Charlie’s Angels: Full Throttle (review)

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Clockwork Charlie

(Worst of 2003)

The most galling thing about Charlie’s Angels: Full Throttle — and this is an exercise all about the escalation of gall in Hollywood — is that it has the audacity to present itself as “A Film by McG.” Like he’s Orson Welles or something, like some Grand Vision or Theory of Film informs his work, like this is a production that even approaches being worthy of being called an actual, you know, film, like it even attempts to pretend to being anything other than what it is, which is a series of incoherent, cheap-looking, badly written, and poorly directed television commercials for itself.

Look, this “Film By” stuff used to be something a director earned, a recognition that his work distinguished itself in some way. Now it gets handed out like contractually obligated candy to directors who’ve distinguished themselves by breaking box-office records through the clever method of appealing to the base adolescence of its audience, like it’s an accomplishment to have raked in dough by showing teenaged boys almost naked chicks doing boy things like kung fu and wearing Underoos.

And McG has achieved this awesome feat precisely once: with the predecessor to this atrocity. It makes me very afraid that after his next project — Hot Wheels, and how I’d love to think that that one is not going to be based on the popular child’s toy, but I doubt we’ll be so lucky — Hollywood will just hand him an Oscar without any of that tedious voting stuff getting in the way.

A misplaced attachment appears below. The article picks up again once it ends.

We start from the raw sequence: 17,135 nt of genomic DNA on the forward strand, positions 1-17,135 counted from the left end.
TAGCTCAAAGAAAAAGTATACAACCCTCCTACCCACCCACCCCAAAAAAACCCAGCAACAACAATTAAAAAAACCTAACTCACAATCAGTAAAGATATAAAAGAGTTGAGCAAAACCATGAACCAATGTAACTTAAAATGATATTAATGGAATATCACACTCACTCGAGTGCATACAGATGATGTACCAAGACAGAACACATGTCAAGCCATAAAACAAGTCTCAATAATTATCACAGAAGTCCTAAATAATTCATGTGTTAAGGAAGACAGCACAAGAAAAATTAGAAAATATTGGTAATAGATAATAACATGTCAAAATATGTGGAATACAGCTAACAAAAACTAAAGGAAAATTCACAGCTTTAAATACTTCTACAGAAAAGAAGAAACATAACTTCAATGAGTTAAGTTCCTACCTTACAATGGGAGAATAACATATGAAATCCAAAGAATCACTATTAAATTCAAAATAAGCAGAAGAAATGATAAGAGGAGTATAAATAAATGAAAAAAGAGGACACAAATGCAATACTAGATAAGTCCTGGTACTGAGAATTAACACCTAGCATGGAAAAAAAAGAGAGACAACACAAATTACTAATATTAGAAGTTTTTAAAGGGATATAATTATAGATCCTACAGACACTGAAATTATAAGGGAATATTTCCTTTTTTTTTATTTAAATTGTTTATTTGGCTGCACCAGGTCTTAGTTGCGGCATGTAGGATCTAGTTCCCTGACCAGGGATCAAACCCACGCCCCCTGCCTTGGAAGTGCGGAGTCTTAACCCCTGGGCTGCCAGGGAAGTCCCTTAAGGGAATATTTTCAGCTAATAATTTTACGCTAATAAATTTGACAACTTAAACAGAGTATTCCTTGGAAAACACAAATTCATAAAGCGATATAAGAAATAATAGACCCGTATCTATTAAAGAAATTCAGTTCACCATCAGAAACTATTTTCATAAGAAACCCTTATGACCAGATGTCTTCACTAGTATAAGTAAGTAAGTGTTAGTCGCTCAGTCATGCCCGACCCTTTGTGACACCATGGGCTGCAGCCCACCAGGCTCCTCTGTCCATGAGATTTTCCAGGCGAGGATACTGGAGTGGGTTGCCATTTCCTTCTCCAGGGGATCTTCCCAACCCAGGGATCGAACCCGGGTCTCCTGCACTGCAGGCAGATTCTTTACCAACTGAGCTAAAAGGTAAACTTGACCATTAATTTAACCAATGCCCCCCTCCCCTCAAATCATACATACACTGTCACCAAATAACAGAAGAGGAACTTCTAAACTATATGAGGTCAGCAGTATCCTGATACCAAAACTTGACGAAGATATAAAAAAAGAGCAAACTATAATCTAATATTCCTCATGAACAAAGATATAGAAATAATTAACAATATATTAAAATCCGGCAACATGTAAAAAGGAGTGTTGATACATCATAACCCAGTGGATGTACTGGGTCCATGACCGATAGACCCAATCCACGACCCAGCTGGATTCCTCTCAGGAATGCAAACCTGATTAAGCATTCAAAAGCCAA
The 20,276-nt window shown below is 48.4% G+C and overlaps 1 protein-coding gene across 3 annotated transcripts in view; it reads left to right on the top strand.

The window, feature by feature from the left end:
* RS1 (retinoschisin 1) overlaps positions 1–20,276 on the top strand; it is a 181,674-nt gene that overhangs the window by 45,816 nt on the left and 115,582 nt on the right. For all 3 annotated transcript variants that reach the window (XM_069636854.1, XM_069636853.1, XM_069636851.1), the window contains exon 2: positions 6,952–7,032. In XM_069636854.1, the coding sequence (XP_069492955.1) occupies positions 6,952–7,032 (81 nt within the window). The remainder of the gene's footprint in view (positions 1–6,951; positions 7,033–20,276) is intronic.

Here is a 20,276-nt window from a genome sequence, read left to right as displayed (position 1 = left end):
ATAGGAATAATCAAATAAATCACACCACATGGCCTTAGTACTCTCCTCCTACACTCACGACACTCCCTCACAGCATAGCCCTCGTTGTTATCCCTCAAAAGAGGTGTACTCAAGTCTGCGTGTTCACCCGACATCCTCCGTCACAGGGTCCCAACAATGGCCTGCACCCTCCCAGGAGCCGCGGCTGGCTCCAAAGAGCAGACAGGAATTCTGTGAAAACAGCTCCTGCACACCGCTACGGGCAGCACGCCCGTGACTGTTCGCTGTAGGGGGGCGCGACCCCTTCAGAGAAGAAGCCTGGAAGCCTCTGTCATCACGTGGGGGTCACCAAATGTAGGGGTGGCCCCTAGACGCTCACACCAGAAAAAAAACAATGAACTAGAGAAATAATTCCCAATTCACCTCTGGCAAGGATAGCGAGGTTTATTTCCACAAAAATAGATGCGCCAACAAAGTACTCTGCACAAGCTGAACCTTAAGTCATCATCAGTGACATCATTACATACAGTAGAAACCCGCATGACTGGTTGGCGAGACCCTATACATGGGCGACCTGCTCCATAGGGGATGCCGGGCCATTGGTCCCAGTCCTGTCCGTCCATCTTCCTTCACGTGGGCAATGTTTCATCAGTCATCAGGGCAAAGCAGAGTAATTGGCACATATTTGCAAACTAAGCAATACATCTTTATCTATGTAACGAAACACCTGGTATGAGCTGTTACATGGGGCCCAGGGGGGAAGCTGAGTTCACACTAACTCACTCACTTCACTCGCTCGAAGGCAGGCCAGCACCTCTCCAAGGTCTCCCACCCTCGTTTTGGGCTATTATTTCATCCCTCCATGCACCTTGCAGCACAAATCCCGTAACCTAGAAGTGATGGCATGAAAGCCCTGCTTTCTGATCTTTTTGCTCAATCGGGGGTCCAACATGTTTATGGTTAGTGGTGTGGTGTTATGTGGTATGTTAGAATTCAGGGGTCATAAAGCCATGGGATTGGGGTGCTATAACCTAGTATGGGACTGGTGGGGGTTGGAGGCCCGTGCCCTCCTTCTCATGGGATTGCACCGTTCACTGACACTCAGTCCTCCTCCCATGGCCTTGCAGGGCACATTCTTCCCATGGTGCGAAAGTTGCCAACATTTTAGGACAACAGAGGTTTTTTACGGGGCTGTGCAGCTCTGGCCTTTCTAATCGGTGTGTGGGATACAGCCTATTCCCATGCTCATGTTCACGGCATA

The second most galling thing about Full Throttle — though this is sorta a subset of the whole “Un Film de McG” issue — is that it appears to be an experiment to discover exactly how incoherent a movie can be before even girls in bikinis (and stripper costumes and tight leather and someone make it stop) are not enough to keep the audience’s attention, and in how many different ways a movie can be incoherent. And I’m not even talking about things like the appalling theft, in the opening sequence of the film, of some of the best jokes from Raiders of the Lost Ark when it makes absolutely no sense for the scene to be set where it’s set, because admirers of this film — and, in the way that on a planet with 6 billion souls, a million-to-one shot happen 6000 times a day, there are sure to be some — will claim it’s homage. Though I’m certain no one involved here, from McG on down, knows what is meant by the word “homage” — or, for that matter, by the word “auteur.”